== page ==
But now you’re traveling with this would-be lord from a traitorous house and acting like his court magician. Don’t deceive yourself! You are not a great mage, my brother; when you and I last spoke, you could barely cast a creditable evocation. Please tell me you have not become so entranced by your schemes that you’ve become blind to the risks you are taking. You have already tantalized the hangman with your pretty neck once, and if you stay, you shall doubtless do so again. Please leave Wheloon as soon as the road to Monksblade becomes open again.

Still, perhaps some good shall come of this; I shall mention at court the fact that you were involved in the removal of the dragon and the restoration of the boat-traffic between Cormyr and Sembia; it may win you some favorable notice. And I shall also keep my ear to the ground concerning the Sembians in Wheloon, whether or not they are a genuine faction, or merely (as I suspect) exiles and pretentious brigands.

Wheloon is not the only place where these Thayan tatterskulls are stirring; they’re endeavoring to establish themselves in Sembia, and entrenching themselves quickly, despite the fact that everyone knows they’re devil-pacting slavers and gnoll-bloods who copulate with demons. I fear that when their liches cast the spells that bring down our cities, we’ll be the fools who’ll have sold them the components.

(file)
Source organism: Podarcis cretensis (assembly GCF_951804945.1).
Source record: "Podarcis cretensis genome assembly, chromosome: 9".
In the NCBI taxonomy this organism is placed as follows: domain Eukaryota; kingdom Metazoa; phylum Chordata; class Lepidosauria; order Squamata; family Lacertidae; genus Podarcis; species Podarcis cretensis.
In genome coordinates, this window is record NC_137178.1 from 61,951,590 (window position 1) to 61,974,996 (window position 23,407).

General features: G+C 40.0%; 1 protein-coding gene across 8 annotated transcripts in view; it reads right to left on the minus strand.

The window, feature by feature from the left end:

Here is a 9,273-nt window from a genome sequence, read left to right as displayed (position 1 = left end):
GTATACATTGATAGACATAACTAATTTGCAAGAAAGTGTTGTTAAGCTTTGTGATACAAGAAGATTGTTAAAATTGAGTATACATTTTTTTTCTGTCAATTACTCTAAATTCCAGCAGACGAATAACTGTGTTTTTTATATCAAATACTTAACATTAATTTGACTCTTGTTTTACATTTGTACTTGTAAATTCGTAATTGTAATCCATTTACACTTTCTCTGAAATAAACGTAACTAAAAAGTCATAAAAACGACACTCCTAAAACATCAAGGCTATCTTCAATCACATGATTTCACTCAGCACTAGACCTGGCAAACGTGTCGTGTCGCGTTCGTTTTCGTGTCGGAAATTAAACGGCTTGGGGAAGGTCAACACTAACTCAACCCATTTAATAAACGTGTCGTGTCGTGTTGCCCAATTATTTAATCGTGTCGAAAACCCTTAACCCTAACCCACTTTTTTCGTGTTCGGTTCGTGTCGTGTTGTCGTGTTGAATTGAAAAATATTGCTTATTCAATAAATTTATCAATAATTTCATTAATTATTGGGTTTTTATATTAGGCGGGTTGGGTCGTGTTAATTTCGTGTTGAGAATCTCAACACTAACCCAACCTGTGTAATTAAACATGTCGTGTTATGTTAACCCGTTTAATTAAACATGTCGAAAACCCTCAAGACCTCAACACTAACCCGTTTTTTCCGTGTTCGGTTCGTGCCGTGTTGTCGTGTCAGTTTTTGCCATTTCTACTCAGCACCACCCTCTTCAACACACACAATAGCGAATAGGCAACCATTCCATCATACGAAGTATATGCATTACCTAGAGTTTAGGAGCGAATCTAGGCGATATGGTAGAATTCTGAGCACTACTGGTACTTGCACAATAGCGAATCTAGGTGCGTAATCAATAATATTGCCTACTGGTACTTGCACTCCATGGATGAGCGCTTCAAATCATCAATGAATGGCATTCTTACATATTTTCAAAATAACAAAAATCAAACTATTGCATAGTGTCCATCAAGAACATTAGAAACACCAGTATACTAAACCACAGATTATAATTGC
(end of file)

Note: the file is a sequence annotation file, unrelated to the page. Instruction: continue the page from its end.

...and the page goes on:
More is happening in local politics, of course, a veritable labyrinth of events and scandal, as usual. Incidentally, the fashionable color this season is yellow (a hideous bright yellow), and Velker Hamsbrun’s new spell, a miniature pyrotechnics.display that orbits his head like an Ioun Stone, has become the talk of the colleges. It is a trifle, of course; I thought Damt Huminbyr’s new spell that separates a familiar from his master and makes them unable to come within close proximity was the most clever thing I’ve seen lately, but as you’ve said on numerous occasions “Gevrael, you’re so damn practical you could pass for a Durpari.”

As I write this, I am watching two suitors wait for me in the foyer. Father chose them for me, of course; they’re a pair of muttonweights with excessive manners and absolutely no wits. Your brother Argrad stole uncle Malveanon’s candles of emotion and lit them in the hall; I’ve kept them waiting for three chimes, and they’re starting to become quite jealous of each other. You’d like it Ascarin; you always enjoyed watching stupid people kill each other (no doubt that’s what attracted you to Cormyr). Perhaps one of them will goad the other into a duel, it would be very amusing, though more than likely, I’ll have to settle for fisticuffs. Oh well! A girl has to take what fun she can get!